My Beautiful City Austin, by David Heymann. John M. Hardy Publishing, November 2014, 176 pages, $24.
Interruption of the Cocktail Hour: A Washington Yarn of Art, Murder, and the Attempted Assassination of the President, by Arthur Cotton Moore. CreateSpace Independent Publishing, February 2015, 146 pages, $12.
Architects are, by nature, storytellers; they tell stories to their clients, to each other, and occasionally to a credulous public. Typically, these are stories about what buildings can do, or how the 'sense of a place' matters, or how their own professional or socio-artistic practice can deliver on such things. So what happens when no one listens?
My Beautiful City Austin by the Texas architect David Heymann, and Interruption of the Cocktail Hour: A Washington Yarn of Art, Murder, and the Attempted Assassination of the President, by the Washington, D.C., architect Arthur Cotton Moore, are works of fiction and, as their titles suggest, both hit close to home'not only in terms of locale, but also in their bemused accounts of the vicissitudes of architectural practice.
Heymann's book is a collection of seven short stories set with affectionate humor in the Texas capital'poignantly charming meditations on the place, the people who 'keep it weird,' and a young architect's attempt to make sense of them both. The author's descriptions of the natural landscape, the quirky university town, and the changes that bad client decisions make to each are beautifully done, as is his touching acceptance of a fledgling professional practice as it emerges from wounded ideals.
Narrated in the first person with the insight and intimacy of journal entries, each story stands on its own, but all take the architect-client relationship as their theme. This could be tiresome if the author were a complainer, but his stories are generous, with a wry, head-scratching marveling at how, and in what kind of architecture, some folks choose to inhabit the land: 'Landscapes change and their paths ignore whiners . . . People do not, I told myself, build with maliced intent. They build to be happy, and it was only my problem that I didn't get their happiness. I looked out over that brightening vast emptiness, steadied myself, and saw my busy future.'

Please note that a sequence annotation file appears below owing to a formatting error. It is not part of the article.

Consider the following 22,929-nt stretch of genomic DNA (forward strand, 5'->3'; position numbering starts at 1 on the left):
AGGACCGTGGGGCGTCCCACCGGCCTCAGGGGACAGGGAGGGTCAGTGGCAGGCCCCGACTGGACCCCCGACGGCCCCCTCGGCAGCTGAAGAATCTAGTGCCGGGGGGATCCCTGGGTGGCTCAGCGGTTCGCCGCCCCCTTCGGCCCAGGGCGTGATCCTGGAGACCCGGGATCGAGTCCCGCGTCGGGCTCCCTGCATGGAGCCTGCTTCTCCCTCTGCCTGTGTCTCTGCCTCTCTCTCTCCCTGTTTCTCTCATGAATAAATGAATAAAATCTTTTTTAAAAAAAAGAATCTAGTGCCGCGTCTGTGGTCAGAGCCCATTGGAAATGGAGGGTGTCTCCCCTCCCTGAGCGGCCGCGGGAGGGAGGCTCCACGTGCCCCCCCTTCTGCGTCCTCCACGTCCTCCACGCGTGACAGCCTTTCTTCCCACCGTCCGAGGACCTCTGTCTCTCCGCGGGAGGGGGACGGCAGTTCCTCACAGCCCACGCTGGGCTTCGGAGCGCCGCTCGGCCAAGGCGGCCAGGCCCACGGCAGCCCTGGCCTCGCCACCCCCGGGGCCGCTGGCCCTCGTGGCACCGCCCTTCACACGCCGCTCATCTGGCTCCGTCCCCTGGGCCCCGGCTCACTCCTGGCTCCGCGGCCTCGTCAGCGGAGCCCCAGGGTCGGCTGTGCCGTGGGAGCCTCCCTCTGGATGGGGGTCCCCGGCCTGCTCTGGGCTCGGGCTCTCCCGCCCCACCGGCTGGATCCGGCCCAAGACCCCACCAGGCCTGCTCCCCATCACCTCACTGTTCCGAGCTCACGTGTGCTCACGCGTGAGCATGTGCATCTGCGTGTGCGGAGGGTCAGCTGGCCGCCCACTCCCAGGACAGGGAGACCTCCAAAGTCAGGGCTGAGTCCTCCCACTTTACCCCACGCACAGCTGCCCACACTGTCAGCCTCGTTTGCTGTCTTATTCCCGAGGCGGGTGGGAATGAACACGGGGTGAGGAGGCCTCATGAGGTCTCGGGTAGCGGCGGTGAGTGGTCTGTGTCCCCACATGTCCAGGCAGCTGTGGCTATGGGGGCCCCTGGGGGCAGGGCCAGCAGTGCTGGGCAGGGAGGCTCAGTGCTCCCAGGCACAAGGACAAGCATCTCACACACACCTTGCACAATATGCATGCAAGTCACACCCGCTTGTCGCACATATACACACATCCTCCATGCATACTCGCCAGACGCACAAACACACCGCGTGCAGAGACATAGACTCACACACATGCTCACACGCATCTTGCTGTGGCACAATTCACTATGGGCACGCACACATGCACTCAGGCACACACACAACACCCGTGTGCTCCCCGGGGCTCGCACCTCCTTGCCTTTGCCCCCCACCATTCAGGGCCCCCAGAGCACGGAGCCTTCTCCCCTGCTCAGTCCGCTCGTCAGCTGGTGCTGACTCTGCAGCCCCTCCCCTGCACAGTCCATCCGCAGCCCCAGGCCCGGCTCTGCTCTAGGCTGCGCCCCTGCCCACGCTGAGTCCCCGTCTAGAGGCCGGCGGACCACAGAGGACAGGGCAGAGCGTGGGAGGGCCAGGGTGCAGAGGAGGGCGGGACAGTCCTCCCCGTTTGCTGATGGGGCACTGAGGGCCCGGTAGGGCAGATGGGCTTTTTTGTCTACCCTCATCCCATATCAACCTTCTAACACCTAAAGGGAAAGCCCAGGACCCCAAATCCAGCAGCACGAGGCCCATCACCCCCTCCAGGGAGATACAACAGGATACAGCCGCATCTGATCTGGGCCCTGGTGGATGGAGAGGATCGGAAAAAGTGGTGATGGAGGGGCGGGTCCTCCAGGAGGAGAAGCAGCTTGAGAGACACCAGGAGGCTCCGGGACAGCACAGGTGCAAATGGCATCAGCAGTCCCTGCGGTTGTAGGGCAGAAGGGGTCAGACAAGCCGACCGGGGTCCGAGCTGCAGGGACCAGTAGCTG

If Heymann's stories are sweetly sobering, Moore's 'yarn,' set in the nation's capital, is just that: a raunchy over-the-top tale told while whittling a swizzle stick in the bar of the Watergate Hotel.
Moore's boozy, philandering, and self-deluding protagonist is A. Pierpont 'Pete' Preston'failed architecture student, failed painter, and failed scion of Washington's social aristocracy. Living in self-imposed exile among the 'fat, a bit dim, and rather toothless' locals of fictional Scapoosa County, Maryland, Pete is out for revenge against those he believes responsible for his fallen state. When he accidently acquires a killing machine, in the quaint form of a handheld calculator triggered by the numeral 5, carnage ensues, some of it humorous, some not so (the physics are never explained, but the point-and-press device guarantees a fatal coronary in its target). After offing a snooty art critic, a gallerist, his imperious mother-in-law, and a few others of the 'grisly gaggle of wretched malcontents and dysfunctional borderline members of humankind,' Pete poses as an architect in one final gambit involving the President's bisexual chief of staff. Enough said; no spoilers here.
Moore's relentless wisecracking (Jerry Rigg Concrete Company, Teeter Totter and Down Structural Engineers) and sardonic inside jokes (Stanford White appears as Stanford A. Brown, aka 'Stumpy') can be exhausting. Where Heymann's city of Austin is rendered tenderly as refulgent, Moore's Washington and its denizens are roasted with a flamethrower.
In the endnotes to My Beautiful City Austin, Heymann writes, 'This book is entirely a book of fiction. To my beloved clients: rest assured you do not appear in these stories.' I do not believe him, but it doesn't matter. Either way, both his and Moore's book will affirm for all architects the absurdity of their own encounters with real-life practice.
Peter Wheelwright is an architect and former chair of architecture at Parsons School of Design. His novel, As It Is on Earth ,received a 2013 PEN/Hemingway Honorable Mention for Literary Excellence.
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